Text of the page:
By Alexei Anishchuk
MOSCOW (Reuters) - Russia's foreign ministry asked the United States on Thursday to explain why it had imposed sanctions on a well-known singer and supporter of President Vladimir Putin, calling the move "unacceptable".
The U.S. Treasury Department this week named Grigory Lepsveridze as one of six people it said were linked to a "Eurasian crime syndicate" called the Brothers' Circle.
The Treasury added him to its list of blacklisted people, meaning U.S. citizens were barred from doing business with him, and any assets he had in the United States were frozen.
Lepsveridze, who performs under the stage-name Grigory Leps, dismissed the allegation.
Russia's foreign ministry said Washington's accusation broke "the fundamental principle of presumption of innocence".
"We expect the U.S. authorities to provide detailed explanations," said Konstantin Dolgov, the ministry's human rights commissioner.
The U.S. Treasury said the six people had acted on behalf of two key members of the Brothers' Circle, which it described as a transnational criminal organization, a label shared with Japan's Yakuza and Mexico's Los Zetas syndicates.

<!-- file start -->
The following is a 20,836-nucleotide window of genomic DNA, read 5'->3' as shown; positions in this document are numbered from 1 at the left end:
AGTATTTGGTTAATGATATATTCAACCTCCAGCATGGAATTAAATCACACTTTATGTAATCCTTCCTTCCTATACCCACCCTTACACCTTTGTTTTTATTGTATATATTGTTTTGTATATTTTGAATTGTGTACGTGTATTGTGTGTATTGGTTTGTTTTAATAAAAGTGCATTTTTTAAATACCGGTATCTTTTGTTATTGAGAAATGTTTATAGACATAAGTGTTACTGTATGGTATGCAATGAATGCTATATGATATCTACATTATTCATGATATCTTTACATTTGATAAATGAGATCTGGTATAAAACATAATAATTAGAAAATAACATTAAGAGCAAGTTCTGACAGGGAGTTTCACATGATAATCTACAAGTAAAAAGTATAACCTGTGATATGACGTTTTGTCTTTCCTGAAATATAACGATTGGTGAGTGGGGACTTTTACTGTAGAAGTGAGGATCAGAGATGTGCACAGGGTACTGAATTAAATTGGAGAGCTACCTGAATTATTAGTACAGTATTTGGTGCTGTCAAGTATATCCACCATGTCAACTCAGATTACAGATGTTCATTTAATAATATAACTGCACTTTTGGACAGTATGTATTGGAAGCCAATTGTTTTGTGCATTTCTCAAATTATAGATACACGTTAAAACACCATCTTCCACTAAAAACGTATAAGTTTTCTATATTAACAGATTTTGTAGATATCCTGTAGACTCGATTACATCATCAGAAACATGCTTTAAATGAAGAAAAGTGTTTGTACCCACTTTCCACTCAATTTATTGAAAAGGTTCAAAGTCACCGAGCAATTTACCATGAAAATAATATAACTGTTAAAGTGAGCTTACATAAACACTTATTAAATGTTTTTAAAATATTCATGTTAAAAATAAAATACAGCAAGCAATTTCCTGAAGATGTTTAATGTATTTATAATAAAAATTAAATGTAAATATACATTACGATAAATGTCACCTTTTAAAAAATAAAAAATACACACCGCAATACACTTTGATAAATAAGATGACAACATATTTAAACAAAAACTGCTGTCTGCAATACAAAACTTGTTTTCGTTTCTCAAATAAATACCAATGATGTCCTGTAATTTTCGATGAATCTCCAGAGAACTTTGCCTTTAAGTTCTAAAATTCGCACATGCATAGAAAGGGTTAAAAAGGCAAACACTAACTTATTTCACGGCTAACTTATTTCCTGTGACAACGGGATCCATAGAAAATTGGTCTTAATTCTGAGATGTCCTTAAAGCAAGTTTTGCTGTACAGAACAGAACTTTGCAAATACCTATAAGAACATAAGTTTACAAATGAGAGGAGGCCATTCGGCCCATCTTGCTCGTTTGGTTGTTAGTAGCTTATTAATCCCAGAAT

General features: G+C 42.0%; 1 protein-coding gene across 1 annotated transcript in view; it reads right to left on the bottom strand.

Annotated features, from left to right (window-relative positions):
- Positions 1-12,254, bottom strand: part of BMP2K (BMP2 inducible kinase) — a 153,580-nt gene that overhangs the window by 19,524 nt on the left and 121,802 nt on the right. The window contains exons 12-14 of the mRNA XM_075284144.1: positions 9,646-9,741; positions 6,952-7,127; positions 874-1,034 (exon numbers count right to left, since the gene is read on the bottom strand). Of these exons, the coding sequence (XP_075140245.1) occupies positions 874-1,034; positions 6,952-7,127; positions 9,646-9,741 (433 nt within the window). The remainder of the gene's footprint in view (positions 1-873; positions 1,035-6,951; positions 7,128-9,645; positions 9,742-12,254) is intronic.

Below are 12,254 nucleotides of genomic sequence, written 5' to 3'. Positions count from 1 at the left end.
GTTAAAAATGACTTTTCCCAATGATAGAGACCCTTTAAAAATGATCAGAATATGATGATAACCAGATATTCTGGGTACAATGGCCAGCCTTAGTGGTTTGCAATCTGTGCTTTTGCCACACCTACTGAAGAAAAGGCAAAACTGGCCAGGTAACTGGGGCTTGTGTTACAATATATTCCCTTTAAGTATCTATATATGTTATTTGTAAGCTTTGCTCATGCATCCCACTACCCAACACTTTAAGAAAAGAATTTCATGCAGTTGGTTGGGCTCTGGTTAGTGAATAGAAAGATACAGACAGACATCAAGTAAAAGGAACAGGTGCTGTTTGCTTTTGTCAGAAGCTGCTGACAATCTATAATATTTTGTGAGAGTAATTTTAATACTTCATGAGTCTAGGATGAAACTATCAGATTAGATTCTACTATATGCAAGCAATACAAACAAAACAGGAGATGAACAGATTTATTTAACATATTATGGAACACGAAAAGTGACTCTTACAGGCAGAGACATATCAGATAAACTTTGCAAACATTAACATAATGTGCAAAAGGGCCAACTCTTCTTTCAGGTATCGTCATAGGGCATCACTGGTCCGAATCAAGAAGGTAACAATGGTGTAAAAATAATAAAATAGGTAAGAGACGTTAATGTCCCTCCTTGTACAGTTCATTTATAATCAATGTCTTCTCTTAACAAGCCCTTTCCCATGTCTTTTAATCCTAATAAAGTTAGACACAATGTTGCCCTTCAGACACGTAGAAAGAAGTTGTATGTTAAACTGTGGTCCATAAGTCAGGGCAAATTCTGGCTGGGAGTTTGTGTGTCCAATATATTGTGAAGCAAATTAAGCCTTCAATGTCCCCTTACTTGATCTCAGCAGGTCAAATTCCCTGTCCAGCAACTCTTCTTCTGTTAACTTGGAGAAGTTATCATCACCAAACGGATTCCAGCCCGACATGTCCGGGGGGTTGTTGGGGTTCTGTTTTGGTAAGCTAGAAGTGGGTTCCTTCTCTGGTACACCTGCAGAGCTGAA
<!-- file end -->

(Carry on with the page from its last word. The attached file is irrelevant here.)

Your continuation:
"Grigory Lepsveridze couriers money on behalf of (Brothers' Circle member) Vladislav Leontyev," the Treasury said in a statement. A Treasury spokesman confirmed it was referring to the singer.
Lepsveridze, who publicly supported Putin during his last presidential campaign, said the accusations sounded like "raving" to him.
"I don't understand, which sanctions are threatening me?" he said on his website. "If they bar my entry, well, America is a great country, but I will live through it."
The U.S. Treasury statement said The Brothers' Circle was made up of leading members of several criminal groups, most of them based in former Soviet countries.
"The Brothers' Circle serves as a coordinating body for several criminal networks, mediates disputes between individual criminal networks, and directs member criminal activity globally," the Treasury added.
Relations between Moscow and Washington improved during U.S. President Barack Obama's first-term push to "reset" ties.
But they have deteriorated again amid disputes on Iran, Syria, human rights and Russia's decision to give temporary asylum to American fugitive spy contractor Edward Snowden.
(Reporting By Alexei Anishchuk; Additional reporting by Jason Lange in Washington; Editing by Andrew Heavens)